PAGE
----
The alert is a useful tool in understanding what a pressure ulcer is and how to know for yourself how advanced the bed sore is and if its occurrence was preventable based on your or your loved ones health and risk factors. LTCCC’s monthly alert on pressure ulcers can be found here.

Pressure Ulcers: Why You Need an Experienced Attorney Advocating for You

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An Orland Park widow is suing Spring Creek Nursing and Rehab Center in Joliet over their alleged negligence that led to the death of her husband in April of this year. Dianne Casper, the widow of Edward Casper, said he was just 75 when he entered the facility after having hip surgery. According to the lawsuit, Edward Casper’s record at Spring Creek documented that he was suffering from dementia, ‘increased cognitive impairment,’ as well as at risk for falls.

Excessive Number of Falls Within Two Months

The lawsuit alleges that from his admission date on January 31, 2017 to his death in April, he fell 28 times at the facility. His final fall in early March caused him to fracture his other hip, which resulted in an immediate hospital transfer and surgery. He died one month after that fall.

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A nursing home in Westborough, Massachusetts is facing two separate lawsuits for falls that ended the lives of two its residents within a 7 week span in 2015.  The lawsuit alleges that staff at for-profit Beaumont Rehabilitation & Skilled Nursing Center ignored and purposely defied physicians’ orders that mandated the use of fall prevention devices, resulting in the tragic falls that caused blunt force head trauma and the death of two elderly residents.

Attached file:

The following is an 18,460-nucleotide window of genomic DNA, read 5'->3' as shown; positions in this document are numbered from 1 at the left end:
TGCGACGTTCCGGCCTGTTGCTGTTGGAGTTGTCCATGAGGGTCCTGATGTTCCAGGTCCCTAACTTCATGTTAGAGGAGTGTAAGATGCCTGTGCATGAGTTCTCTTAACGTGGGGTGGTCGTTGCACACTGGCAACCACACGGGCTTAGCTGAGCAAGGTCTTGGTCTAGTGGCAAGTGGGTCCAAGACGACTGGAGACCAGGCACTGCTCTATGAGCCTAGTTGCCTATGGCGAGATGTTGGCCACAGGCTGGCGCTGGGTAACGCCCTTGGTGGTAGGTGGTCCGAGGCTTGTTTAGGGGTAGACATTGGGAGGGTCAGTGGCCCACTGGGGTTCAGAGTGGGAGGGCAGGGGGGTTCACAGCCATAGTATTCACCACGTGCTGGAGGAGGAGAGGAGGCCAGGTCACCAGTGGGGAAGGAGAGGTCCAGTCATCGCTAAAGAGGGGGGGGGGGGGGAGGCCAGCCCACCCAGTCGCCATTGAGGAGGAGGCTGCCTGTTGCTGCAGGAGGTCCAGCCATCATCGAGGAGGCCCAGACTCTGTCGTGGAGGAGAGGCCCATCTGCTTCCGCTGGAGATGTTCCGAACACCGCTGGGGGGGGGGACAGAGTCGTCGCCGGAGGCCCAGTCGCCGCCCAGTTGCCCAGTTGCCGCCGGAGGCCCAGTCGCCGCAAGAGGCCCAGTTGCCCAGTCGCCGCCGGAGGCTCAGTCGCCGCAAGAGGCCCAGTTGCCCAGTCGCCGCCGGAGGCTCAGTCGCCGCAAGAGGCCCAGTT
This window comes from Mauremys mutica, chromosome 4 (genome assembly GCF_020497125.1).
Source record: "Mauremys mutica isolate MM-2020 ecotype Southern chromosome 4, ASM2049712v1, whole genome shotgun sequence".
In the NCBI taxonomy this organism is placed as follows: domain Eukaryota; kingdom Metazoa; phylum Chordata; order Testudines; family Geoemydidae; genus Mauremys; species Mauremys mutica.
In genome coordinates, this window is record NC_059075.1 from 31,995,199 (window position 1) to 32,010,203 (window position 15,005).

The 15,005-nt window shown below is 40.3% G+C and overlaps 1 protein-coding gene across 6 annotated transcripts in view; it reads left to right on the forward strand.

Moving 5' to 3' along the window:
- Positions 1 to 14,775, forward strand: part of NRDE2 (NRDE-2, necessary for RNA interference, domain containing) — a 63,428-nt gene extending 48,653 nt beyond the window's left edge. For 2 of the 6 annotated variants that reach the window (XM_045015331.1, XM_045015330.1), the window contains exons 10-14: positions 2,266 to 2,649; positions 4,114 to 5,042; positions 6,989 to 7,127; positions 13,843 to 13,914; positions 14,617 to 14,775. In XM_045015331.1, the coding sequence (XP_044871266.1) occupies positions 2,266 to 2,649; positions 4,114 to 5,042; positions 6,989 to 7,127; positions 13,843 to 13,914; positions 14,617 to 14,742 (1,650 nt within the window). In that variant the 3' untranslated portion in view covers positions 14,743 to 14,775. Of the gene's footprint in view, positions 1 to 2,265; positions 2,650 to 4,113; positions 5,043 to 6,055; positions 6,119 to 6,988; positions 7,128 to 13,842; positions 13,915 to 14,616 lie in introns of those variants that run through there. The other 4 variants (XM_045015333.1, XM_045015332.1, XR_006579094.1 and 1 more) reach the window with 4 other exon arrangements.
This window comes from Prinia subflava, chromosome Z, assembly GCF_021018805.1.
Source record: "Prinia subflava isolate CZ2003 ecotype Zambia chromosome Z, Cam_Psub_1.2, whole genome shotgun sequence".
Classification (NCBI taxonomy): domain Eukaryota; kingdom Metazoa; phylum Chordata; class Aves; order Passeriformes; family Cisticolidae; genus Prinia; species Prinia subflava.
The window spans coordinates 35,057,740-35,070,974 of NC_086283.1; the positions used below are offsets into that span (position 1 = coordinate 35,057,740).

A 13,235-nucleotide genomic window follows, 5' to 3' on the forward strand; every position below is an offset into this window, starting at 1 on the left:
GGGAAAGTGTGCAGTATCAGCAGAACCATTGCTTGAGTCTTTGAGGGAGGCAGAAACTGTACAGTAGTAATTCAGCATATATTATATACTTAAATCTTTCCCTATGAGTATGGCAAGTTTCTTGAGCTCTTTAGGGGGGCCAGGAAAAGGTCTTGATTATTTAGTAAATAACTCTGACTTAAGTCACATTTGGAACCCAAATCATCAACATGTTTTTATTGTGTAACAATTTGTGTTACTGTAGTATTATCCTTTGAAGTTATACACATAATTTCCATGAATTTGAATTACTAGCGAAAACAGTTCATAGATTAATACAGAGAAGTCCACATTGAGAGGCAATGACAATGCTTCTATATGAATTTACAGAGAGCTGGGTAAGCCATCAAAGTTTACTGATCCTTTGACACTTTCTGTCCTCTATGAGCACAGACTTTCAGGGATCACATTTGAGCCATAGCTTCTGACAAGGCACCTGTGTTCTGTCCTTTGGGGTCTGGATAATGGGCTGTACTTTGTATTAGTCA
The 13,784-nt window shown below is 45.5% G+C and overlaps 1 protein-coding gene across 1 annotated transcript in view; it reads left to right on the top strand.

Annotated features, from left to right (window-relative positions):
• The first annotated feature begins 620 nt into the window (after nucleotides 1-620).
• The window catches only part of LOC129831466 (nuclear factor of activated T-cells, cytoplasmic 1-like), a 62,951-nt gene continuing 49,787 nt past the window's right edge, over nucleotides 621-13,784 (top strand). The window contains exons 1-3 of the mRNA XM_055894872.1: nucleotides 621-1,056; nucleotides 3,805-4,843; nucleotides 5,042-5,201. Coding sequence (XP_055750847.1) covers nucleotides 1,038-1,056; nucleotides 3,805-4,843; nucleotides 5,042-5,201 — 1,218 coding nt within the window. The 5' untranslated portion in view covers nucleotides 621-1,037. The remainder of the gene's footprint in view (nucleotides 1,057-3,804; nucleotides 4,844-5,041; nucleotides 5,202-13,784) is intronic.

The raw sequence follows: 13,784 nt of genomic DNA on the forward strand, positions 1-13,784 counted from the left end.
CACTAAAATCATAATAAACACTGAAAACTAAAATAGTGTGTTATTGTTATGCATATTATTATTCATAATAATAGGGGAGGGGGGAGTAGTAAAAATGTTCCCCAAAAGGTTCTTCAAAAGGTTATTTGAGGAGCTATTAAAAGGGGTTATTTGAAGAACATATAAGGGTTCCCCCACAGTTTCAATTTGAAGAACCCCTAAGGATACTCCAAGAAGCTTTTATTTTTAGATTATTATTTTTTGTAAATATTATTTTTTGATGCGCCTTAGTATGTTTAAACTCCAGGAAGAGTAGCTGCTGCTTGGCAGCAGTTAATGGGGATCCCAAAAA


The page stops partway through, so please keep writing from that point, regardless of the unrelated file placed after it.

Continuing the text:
Properly Used Safety Devices Can Aid in Fall Prevention

Per doctors’ orders, both fall victims, 89 year old Betsy Crane and 85 year old Vincent Walsh, were to wear wrist or ankle bracelets that function as tracking devices, referred to as a wander management system.  Devices such as these alert staff to the whereabouts of each resident, including leaving protected areas (such as the resident’s room or designated safe zone) or even making the smallest of movements. When combined with adequate supervision, wander management systems can be a valuable tool in ensuring the safety of nursing home residents who are at risk for wandering, as well as those at risk for falls.

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Michael Morris was just 43 years old when he died from complications that arose from infected tracheostomy and gastrostomy tubes, as well as multiple pressure ulcers. He was a resident of Salem Village Nursing and Rehabilitation Center in Joliet, Illinois for just over a year at the time of his death last September.

In a lawsuit filed in Will County, the administrator of his estate alleges that the facility is directly responsible for his death by failing to provide the adequate care required for a resident in Mr. Morris’ condition.

How do Pressure Ulcers Develop?

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Last year, several nurses at Lake Park Nursing & Rehabilitation Center in Indian Trail, North Carolina walked in on nurse’s aide Douglas Steven Little sexually assaulting an elderly resident suffering from dementia. Little, a 10 year employee of Lake Park Nursing & Rehab, admitted to the assault and is now serving a 19 year prison sentence. After the news of Little’s crime broke, other Lake Park families began coming forward with similar allegations of rape and assault of their loved ones.